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North takes unilateral decision allowing GCs to cross from July 1

Photo: CNA

Passengers from some countries, including Turkey, but also people crossing from the south of the island will be allowed in the north from July 1, Turkish Cypriot authorities announced.

‘Foreign minister’ Kudret Ozersay announced three categories of countries from which passengers will be allowed into the north as of July 1.

Category A includes Malta, Bulgaria, Norway, Germany, Austria, Finland, Hungary, Slovenia, Israel, Greece, Turkey, Lithuania and Denmark. There are no direct flights to the north except from Turkey so all planes are first required to land in Istanbul.

All individuals arriving in the north from the countries listed will have to present a negative coronavirus test carried out 72 hours before arrival.

Category B includes Switzerland, the Czech Republic, Poland and Croatia. People arriving from any of these countries will have to get tested twice, before their trip, and after arriving in the north.

The US, Russia, Brazil, Iran and UK are in category C. People from these countries will have to present a negative coronavirus test but will still be placed in quarantine for 14 days, the cost of which will be covered by the individuals themselves.

Ozersay said that the lists will be updated regularly.

University students arriving from Turkey between June 15 and July 1 will be placed in quarantine upon arrival, and, if tested negative, they will be moved to university campuses where they will remain for 14 days.

As regards Greek Cypriots crossing to the north, they will have to present a negative coronavirus test not older than 72 hours prior to their first crossing.

Despite the announcement from the Turkish Cypriots to allow people to cross as of July 1, crossing back and forth between the two sides will not be possible until the Greek Cypriot side also gives the green light.

The announcement that Turkey has been placed in the category of countries deemed safer than the rest, prompted reactions on social media but according to a Turkish Cypriot journalist who wished to remain anonymous, there is a lot of pressure in the north to start flights with Turkey for economic reasons.

“I believe the administration is trying to balance its relationship with Turkey while trying to maintain support domestically or not to look bad,” the journalist told the Cyprus Mail.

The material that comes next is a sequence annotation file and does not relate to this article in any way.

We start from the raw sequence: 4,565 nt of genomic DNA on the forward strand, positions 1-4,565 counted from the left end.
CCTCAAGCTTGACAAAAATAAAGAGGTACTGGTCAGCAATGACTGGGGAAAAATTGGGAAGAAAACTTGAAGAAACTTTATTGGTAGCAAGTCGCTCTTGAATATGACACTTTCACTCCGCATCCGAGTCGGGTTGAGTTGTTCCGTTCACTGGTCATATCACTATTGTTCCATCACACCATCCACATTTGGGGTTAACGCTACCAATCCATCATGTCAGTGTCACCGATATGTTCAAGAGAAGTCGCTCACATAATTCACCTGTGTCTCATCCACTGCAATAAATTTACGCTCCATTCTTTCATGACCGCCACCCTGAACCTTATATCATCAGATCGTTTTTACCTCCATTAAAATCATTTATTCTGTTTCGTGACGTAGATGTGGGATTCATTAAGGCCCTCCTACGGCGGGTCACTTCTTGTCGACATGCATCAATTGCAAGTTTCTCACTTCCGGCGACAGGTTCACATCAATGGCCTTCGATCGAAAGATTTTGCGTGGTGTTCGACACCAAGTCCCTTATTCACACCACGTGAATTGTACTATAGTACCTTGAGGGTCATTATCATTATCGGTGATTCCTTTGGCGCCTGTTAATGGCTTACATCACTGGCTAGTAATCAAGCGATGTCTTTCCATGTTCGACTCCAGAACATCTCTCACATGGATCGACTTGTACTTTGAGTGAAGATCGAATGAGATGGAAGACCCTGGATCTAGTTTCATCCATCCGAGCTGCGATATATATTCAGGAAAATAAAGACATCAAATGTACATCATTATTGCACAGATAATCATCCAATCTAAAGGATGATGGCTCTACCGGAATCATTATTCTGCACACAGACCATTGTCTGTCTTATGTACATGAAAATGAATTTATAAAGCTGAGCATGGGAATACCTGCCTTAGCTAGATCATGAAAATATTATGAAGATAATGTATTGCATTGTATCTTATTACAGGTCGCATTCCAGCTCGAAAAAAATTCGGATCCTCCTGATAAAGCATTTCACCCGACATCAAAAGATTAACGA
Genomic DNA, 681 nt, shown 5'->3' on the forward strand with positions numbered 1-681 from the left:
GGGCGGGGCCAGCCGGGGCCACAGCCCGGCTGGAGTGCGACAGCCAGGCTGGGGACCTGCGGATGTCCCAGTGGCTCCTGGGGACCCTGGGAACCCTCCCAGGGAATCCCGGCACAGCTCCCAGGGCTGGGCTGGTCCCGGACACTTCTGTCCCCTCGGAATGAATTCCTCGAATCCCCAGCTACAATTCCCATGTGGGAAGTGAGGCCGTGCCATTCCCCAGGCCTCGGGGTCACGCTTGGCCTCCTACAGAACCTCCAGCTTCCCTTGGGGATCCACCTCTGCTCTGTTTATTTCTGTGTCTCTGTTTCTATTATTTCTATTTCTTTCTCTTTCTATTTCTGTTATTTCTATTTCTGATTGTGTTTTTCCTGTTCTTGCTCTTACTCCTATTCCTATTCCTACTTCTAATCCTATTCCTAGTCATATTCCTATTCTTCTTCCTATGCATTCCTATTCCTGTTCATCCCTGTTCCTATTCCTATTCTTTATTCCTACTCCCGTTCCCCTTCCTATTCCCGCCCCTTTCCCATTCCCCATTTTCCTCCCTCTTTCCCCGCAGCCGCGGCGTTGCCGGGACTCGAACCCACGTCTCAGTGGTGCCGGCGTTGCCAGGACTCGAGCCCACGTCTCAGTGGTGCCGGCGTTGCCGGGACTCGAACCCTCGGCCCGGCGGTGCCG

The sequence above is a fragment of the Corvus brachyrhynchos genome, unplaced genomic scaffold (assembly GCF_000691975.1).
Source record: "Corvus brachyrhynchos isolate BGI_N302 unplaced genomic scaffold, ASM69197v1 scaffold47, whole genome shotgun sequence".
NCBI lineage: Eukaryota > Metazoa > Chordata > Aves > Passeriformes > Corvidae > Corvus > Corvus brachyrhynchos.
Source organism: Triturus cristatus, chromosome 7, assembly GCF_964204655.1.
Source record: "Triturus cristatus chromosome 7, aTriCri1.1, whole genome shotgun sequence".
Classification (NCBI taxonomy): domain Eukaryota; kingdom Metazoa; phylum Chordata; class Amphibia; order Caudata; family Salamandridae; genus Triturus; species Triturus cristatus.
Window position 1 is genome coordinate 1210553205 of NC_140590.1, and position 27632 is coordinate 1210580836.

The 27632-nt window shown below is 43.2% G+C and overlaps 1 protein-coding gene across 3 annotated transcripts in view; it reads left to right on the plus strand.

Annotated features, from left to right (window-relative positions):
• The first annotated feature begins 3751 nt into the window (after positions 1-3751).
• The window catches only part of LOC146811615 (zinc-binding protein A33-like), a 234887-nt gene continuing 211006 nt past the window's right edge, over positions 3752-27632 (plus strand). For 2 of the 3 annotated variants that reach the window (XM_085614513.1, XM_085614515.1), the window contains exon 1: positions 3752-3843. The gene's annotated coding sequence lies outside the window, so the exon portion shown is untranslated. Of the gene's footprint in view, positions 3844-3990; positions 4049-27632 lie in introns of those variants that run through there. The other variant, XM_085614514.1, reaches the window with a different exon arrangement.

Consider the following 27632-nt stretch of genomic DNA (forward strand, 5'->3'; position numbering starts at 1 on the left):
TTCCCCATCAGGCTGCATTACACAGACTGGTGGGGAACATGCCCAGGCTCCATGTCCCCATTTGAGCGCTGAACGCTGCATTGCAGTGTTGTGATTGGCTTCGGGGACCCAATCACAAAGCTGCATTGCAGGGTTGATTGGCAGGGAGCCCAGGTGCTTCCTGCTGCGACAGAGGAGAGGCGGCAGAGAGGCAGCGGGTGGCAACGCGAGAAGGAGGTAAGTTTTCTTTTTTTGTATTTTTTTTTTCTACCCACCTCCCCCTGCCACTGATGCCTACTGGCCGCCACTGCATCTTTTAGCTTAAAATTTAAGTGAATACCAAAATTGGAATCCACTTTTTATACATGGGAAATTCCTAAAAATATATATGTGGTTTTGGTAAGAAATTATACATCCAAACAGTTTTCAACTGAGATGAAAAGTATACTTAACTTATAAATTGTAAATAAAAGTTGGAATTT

Allowing flights from Turkey but keeping the crossings closed would draw reaction, he said.

“They know the south isn’t a threat, but they can’t open the crossings without opening to Turkey. They don’t want to offend Ankara. This is the reason for the delay (in opening the crossings),” he said.

The bicommunal Technical Committee on Health is set to hold a teleconference on June 17 with the participation of epidemiologists from both sides dealing with the coronavirus which is expected to help with political decisions on the crossings.

The aim is to conduct a follow-up for the meeting that took place on June 1.

Last week, member of the advisory committee on coronavirus Leontios Kostrikis who had participated at the last teleconference of the technical committee had said they did not receive much information from the Turkish Cypriot side on the epidemiological outlook in the north. He had said that during their next meeting, the Greek Cypriot side would insist on hearing about their plans as regards Turkey because it is also a transit country for those arriving to the north.

The government has expressed their discontent over the refusal by the Turkish Cypriot side to implement the joint decision by the two leaders for the gradual opening of the crossings from June 8, putting it down to political expediencies ahead of the elections in the north next October.

Ozersay announced this week that Turkish Cypriots working in the south but who live in the north will be able to cross daily between the two sides from June 22 as long as there was no deterioration of the epidemiological conditions as regards the coronavirus. The same applies for students and people receiving treatment in the south, Turkish Cypriot residents of Pyla but also enclaved living in Karpasia and Maronites residing permanently in the north.

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